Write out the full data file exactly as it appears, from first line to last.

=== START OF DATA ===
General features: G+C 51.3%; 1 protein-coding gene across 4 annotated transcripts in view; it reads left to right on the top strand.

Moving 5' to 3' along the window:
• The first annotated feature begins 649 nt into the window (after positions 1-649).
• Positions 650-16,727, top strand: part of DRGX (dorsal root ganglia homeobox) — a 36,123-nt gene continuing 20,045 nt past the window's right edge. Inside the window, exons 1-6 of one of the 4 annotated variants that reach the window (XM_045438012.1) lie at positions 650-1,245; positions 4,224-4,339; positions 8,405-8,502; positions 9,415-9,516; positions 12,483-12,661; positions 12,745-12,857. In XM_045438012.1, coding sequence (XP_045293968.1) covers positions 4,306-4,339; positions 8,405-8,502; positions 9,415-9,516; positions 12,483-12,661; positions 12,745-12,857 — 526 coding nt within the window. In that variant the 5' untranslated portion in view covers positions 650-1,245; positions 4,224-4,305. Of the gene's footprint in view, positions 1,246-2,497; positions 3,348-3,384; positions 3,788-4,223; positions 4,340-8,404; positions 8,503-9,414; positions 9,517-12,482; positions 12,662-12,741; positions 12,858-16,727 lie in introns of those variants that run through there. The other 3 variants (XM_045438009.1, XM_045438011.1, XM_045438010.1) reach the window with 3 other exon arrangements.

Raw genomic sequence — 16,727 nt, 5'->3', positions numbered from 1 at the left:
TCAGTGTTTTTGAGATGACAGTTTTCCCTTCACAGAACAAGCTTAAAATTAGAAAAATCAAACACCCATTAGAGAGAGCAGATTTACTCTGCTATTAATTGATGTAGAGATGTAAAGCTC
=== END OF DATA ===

General features: G+C 51.3%; 1 protein-coding gene across 4 annotated transcripts in view; it reads left to right on the top strand.

Moving 5' to 3' along the window:
• The first annotated feature begins 649 nt into the window (after positions 1-649).
• Positions 650-16,727, top strand: part of DRGX (dorsal root ganglia homeobox) — a 36,123-nt gene continuing 20,045 nt past the window's right edge. Inside the window, exons 1-6 of one of the 4 annotated variants that reach the window (XM_045438012.1) lie at positions 650-1,245; positions 4,224-4,339; positions 8,405-8,502; positions 9,415-9,516; positions 12,483-12,661; positions 12,745-12,857. In XM_045438012.1, coding sequence (XP_045293968.1) covers positions 4,306-4,339; positions 8,405-8,502; positions 9,415-9,516; positions 12,483-12,661; positions 12,745-12,857 — 526 coding nt within the window. In that variant the 5' untranslated portion in view covers positions 650-1,245; positions 4,224-4,305. Of the gene's footprint in view, positions 1,246-2,497; positions 3,348-3,384; positions 3,788-4,223; positions 4,340-8,404; positions 8,503-9,414; positions 9,517-12,482; positions 12,662-12,741; positions 12,858-16,727 lie in introns of those variants that run through there. The other 3 variants (XM_045438009.1, XM_045438011.1, XM_045438010.1) reach the window with 3 other exon arrangements.

Raw genomic sequence — 16,727 nt, 5'->3', positions numbered from 1 at the left:
TCAGTGTTTTTGAGATGACAGTTTTCCCTTCACAGAACAAGCTTAAAATTAGAAAAATCAAACACCCATTAGAGAGAGCAGATTTACTCTGCTATTAATTGATGTAGAGATGTAAAGCTC